ICD-10 Diagnosis Code L03.8

Cellulitis and acute lymphangitis of other sites

Diagnosis Code L03.8

ICD-10: L03.8
Short Description: Cellulitis and acute lymphangitis of other sites
Long Description: Cellulitis and acute lymphangitis of other sites
This is the 2017 version of the ICD-10-CM diagnosis code L03.8

Not Valid for Submission
The code L03.8 is a "header" and not valid for submission for HIPAA-covered transactions.

Code Classification
  • Diseases of the skin and subcutaneous tissue (L00–L99)
    • Infections of the skin and subcutaneous tissue (L00-L08)
      • Cellulitis and acute lymphangitis (L03)

Information for Patients


Bacterial Infections

Bacteria are living things that have only one cell. Under a microscope, they look like balls, rods, or spirals. They are so small that a line of 1,000 could fit across a pencil eraser. Most bacteria won't hurt you - less than 1 percent of the different types make people sick. Many are helpful. Some bacteria help to digest food, destroy disease-causing cells, and give the body needed vitamins. Bacteria are also used in making healthy foods like yogurt and cheese.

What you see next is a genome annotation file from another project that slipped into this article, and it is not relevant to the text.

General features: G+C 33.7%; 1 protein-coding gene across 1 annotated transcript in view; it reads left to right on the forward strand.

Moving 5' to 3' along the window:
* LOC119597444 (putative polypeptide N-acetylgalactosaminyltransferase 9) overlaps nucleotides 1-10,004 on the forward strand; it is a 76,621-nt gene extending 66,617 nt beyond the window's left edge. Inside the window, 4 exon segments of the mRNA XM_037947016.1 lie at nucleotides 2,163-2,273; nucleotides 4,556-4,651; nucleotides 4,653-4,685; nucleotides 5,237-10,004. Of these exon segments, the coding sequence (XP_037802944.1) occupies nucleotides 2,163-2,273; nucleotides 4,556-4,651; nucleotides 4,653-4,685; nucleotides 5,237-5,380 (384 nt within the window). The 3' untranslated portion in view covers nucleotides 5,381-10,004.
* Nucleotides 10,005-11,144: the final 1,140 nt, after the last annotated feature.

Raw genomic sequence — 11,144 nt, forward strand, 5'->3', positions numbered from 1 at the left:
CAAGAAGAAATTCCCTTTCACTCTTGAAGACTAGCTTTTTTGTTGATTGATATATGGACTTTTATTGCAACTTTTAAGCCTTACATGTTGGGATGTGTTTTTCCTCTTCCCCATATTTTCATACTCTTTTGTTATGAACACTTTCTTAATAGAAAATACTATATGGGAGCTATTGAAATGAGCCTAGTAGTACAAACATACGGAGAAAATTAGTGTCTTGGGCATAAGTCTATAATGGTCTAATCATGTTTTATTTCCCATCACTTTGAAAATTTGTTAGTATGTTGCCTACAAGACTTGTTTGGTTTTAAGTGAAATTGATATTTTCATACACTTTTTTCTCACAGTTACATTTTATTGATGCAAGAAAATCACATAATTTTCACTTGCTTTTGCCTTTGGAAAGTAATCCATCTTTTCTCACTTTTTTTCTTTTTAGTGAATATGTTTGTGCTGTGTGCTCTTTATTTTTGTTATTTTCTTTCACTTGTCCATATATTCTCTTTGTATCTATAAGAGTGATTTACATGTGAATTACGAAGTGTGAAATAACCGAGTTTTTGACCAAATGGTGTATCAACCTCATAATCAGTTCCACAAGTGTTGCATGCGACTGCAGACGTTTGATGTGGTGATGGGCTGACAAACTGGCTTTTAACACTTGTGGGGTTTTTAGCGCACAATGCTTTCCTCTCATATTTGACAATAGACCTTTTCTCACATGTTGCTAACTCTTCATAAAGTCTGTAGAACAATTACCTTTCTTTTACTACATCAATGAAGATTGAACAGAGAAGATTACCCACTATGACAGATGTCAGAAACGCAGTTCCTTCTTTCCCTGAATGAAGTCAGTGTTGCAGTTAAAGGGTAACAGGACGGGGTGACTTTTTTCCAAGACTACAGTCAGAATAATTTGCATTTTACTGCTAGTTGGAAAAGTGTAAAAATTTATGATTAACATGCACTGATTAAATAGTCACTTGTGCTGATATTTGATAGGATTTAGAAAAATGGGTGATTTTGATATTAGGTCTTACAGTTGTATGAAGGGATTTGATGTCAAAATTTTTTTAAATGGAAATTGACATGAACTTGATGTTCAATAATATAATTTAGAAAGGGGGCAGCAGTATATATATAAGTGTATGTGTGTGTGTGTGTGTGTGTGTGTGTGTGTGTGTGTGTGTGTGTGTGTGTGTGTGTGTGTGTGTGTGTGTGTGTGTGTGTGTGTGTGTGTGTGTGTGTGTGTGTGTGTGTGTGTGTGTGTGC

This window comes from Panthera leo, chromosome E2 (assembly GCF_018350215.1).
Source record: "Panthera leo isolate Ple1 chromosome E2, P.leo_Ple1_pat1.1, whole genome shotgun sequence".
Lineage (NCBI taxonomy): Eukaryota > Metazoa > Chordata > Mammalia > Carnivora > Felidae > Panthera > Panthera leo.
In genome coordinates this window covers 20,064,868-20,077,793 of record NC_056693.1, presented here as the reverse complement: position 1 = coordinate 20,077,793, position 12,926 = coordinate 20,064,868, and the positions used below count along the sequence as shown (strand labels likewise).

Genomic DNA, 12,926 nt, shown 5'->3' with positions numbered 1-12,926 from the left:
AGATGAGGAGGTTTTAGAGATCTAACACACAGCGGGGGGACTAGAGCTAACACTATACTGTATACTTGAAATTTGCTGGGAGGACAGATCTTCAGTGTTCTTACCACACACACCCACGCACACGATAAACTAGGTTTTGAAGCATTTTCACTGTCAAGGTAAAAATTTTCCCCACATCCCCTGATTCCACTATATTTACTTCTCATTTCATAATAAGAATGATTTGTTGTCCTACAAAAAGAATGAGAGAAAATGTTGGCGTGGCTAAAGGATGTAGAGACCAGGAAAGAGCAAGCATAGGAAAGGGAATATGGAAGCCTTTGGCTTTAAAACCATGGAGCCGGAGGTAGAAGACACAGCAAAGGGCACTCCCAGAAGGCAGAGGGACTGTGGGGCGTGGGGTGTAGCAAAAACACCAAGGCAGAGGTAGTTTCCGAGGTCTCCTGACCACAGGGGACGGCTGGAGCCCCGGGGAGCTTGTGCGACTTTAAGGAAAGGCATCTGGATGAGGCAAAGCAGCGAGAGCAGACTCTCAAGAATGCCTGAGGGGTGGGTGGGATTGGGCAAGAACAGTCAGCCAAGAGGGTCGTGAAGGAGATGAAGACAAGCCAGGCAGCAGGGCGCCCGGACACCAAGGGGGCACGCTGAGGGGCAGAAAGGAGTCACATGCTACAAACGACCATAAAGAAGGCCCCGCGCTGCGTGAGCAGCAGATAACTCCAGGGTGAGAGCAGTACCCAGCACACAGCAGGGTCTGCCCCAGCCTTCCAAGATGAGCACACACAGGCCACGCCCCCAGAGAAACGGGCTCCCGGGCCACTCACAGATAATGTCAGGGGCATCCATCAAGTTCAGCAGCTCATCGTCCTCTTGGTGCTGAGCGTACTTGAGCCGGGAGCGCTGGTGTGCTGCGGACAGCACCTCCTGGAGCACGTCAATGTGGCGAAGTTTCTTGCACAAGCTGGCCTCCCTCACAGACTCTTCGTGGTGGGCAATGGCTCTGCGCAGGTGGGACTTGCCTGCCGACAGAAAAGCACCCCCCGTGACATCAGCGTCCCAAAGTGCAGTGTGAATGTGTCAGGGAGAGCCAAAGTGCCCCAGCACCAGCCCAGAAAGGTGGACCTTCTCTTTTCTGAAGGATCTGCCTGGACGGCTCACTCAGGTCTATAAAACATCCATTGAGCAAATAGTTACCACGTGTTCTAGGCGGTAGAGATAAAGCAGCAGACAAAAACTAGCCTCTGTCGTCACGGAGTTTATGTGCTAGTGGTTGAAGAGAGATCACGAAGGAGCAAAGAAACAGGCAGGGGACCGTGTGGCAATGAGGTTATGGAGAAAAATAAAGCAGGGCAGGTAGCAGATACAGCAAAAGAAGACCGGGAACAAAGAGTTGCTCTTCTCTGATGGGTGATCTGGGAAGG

But infectious bacteria can make you ill. They reproduce quickly in your body. Many give off chemicals called toxins, which can damage tissue and make you sick. Examples of bacteria that cause infections include Streptococcus, Staphylococcus, and E. coli.

Antibiotics are the usual treatment. When you take antibiotics, follow the directions carefully. Each time you take antibiotics, you increase the chances that bacteria in your body will learn to resist them causing antibiotic resistance. Later, you could get or spread an infection that those antibiotics cannot cure.

NIH: National Institute of Allergy and Infectious Diseases

  • Actinomycosis
  • Bacterial vaginosis -- aftercare
  • Blood culture
  • Gram stain
  • Gram stain of skin lesion
  • Necrotizing soft tissue infection


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Cellulitis

Cellulitis is an infection of the skin and deep underlying tissues. Group A strep (streptococcal) bacteria are the most common cause. The bacteria enter your body when you get an injury such as a bruise, burn, surgical cut, or wound.

Symptoms include

  • Fever and chills
  • Swollen glands or lymph nodes
  • A rash with painful, red, tender skin. The skin may blister and scab over.

Your health care provider may take a sample or culture from your skin or do a blood test to identify the bacteria causing infection. Treatment is with antibiotics. They may be oral in mild cases, or intravenous (by IV) for more severe cases.

NIH: National Institute of Allergy and Infectious Diseases

  • Cellulitis
  • Orbital cellulitis
  • Perianal streptococcal cellulitis
  • Periorbital cellulitis


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